by Clarence Brown
American Reporter Correspondent
May 2, 2001
SEATTLE, Wash. -- In two weeks from today, on May 16, we are going to k= ill Timothy J. McVeigh as a punishment for his having killed 169 people in the 1995 bombing of the federal building in Oklahoma City. I say "we," fo= r whether you are opposed to capital punishment, as I am, or for it, it is we together who are going to take his life, sincethe executioner will be ou= r own federal government.
McVeigh will die by lethal injection at 7 o'clock in the morning. For t= he first time, the execution will be televised by closed circuit, sothat th= ose who wish at least to see, if not to hear and smell the death,will be ab= le to do so.
In a room in the Federal Execution Center in Terre Haute, Ind., hewill b= e strapped down on a table that, because of the two extensions oneither sid= e to hold the arms out straight, has a cruciform shape whichwill cause McVe= igh's body to be splayed in an attitude that must, tosome, be reminiscent o= f a much earlier state execution on a hill inPalestine 2000 years ago.
If= hating the person to be executed makes it easier for you to condone his ki= lling, McVeigh seems made to order. He is one of the least lovable of men.= He seems never to have felt a moment of remorse for having taken the live= s of 169 innocent people. That he shattered the lives of some three times that number, those who loved and survived the victims, is to him a matter o= f indifference.
He would appear to be that rare person, a complete moral idiot, devoid o= f conscience or guilt. If, however, he had been capable in the first place= of remorse, how could he in the second place have planned andcarried out s= o monstrous an act?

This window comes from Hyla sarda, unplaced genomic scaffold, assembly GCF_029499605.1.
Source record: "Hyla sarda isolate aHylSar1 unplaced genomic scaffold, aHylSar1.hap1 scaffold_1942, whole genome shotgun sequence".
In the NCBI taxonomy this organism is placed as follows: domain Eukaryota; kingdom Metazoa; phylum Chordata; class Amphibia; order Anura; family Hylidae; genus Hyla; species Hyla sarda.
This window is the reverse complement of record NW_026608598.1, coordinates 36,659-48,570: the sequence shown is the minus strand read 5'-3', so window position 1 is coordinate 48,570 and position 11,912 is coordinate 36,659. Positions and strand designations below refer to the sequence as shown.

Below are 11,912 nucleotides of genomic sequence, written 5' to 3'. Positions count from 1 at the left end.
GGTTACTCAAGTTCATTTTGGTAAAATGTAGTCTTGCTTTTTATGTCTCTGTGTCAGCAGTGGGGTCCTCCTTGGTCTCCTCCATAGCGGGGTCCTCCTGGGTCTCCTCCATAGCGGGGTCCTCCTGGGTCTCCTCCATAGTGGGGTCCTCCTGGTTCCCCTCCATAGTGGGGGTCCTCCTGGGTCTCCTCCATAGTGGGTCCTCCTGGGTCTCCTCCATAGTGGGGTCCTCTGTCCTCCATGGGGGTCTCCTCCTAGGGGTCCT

But, if his inability to regret his terrible crime ma= kes him even more detestable to those who will applaud his last agony, thin= k how completely it also robs them of their favorite argument in favor of t= he death penalty: that it deters others from committing similar acts.
Try to imagine the moment of actual deterrence, when McVeigh, loadingthe= explosives into the vehicle with which he plans to carry them to thesite, pauses and says to himself: "But wait. They execute people whokill even on= e person, and here am I about to blow up a whole buildingfull of people? N= o. Better not."
McVeigh is that worst of enemies -- the one whose own personal deathmean= s as little to him as the deaths of any number of victims. Though wewill k= ill him, he is in no sense really vulnerable.
Against the normal pilots o= f Japanese fighters in the Pacific War, you could always hope to defend you= r ship by making a bombing run tooexpensive -- by using, in other words, th= e pilot's wish to go on living. Against the Kamikaze, however, who sought o= nly to die for his Emperor bybeing blown to pieces along with his plane and= your ship, there was nodefense.
To destroy McVeigh will do nothing at al= l to deter the others like him who, though few, are as incapable as he is o= f remorse or, it goes without saying, of being deterred. Vigilance may det= ect such men, but nothing short of detection will ever deter them.
A 56-page protocol published by the Bureau of Prisons contains advicefor= the sanitary removal from the Execution Facility of unspecifiedfilth. Her= e is a better idea. Instead of pointlessly raising the deathtoll to 170 pe= ople, keep McVeigh for the balance of his unnatural life ina cell never cle= ansed of the moral filth that is his element.
Clarence Brown is a cartoonist, writer, and Professor Emeritus ofCompara= tive Literature at Princeton University.